THE third ‘high-level’ review of progress under the National Action Plan since August has produced the same statements of intent that every other such appraisal has generated since the plan began to be implemented earlier this year.
Once again, the list of areas where progress has been found to be lacking is the same: terror financing, madressah reform, moving against proscribed organisations and hate speech.
A patchy track record of action in each of these areas testifies to the immense difficulties facing the state in tackling the roots of militancy in the country.
It is crucial to address each item on this list if militancy and acts of terrorism are to be truly eradicated. Otherwise, the successes scored by the Rangers in Karachi and Operation Zarb-i-Azb in the northwest will be little more than mowing the grass, only to watch it grow back again.
We don’t know what exactly was discussed regarding these gaps in the implementation of NAP, but the impression emerging from all these reviews is that the leadership — both civil and military — appears to be stuck in deciding how to move forward in these areas.
There is little surprise in this. Fighting militants on the ground is a far simpler task than rooting out their networks of supply and support. The former represents a guts-and-glory type of a fight.
The latter is more cerebral, requiring nerve and brains, as well as the capacity to mould the discourse and regulate the flows of funds and materiel within the economy. In short, the latter task rubs up against all the key weaknesses of the state itself — its civil-military fault lines and the fact that the wheels of the state — its very writ in fact — rarely touches the ground.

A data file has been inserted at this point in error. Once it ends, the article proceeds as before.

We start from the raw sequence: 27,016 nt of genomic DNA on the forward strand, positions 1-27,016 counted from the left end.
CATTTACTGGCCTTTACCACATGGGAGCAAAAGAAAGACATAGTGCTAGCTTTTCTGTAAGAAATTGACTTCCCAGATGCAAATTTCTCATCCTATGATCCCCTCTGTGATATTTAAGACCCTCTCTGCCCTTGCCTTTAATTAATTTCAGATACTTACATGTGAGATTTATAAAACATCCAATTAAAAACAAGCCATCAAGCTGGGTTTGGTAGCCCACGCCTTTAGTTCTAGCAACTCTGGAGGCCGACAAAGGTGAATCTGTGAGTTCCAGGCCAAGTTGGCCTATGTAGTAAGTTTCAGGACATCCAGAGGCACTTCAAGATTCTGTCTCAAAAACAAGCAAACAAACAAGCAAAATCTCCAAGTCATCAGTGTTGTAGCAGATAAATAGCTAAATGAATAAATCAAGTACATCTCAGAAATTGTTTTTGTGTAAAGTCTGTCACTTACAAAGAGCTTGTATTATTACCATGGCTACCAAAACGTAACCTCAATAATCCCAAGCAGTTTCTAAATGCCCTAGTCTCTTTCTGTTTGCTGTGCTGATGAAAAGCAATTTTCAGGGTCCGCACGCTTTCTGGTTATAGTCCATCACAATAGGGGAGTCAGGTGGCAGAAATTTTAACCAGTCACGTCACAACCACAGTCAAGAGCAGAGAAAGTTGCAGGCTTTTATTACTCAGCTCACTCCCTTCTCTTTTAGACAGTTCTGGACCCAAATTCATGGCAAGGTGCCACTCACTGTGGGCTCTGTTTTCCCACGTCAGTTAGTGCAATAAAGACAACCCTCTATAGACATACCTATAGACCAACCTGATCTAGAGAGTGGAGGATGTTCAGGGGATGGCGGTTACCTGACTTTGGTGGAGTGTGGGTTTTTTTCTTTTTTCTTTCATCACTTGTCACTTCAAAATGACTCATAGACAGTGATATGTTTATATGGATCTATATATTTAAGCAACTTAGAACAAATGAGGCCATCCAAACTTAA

The case of terror financing is a case in point. Where the standard law-enforcement bodies of the country have struggled to detect and intercept terrorism funds, the Rangers in Karachi have used extraordinary powers granted to them under an amendment to the Anti-Terrorism Act passed in the run-up to their operation, to apprehend all manner of people — from politicians to political workers and street criminals, to hardened members of banned outfits — and charged them mostly with terror financing simply to be able to hold them for 90 days.
Very few, if any, of those apprehended have actually been charged, and even fewer convictions have been obtained. This muscular approach, with open-ended targeting, is the wrong way to intercept terror funding.
The right way is to ratify those international conventions that will activate the assistance from authorities in central banks around the world to trace the movement of funds, and develop an automated system for flagging potentially troublesome flows in the financial system. Thus far, progress on NAP is patchy, mainly because the implementation has been more brawn and less brain.
Published in Dawn, November 11th, 2015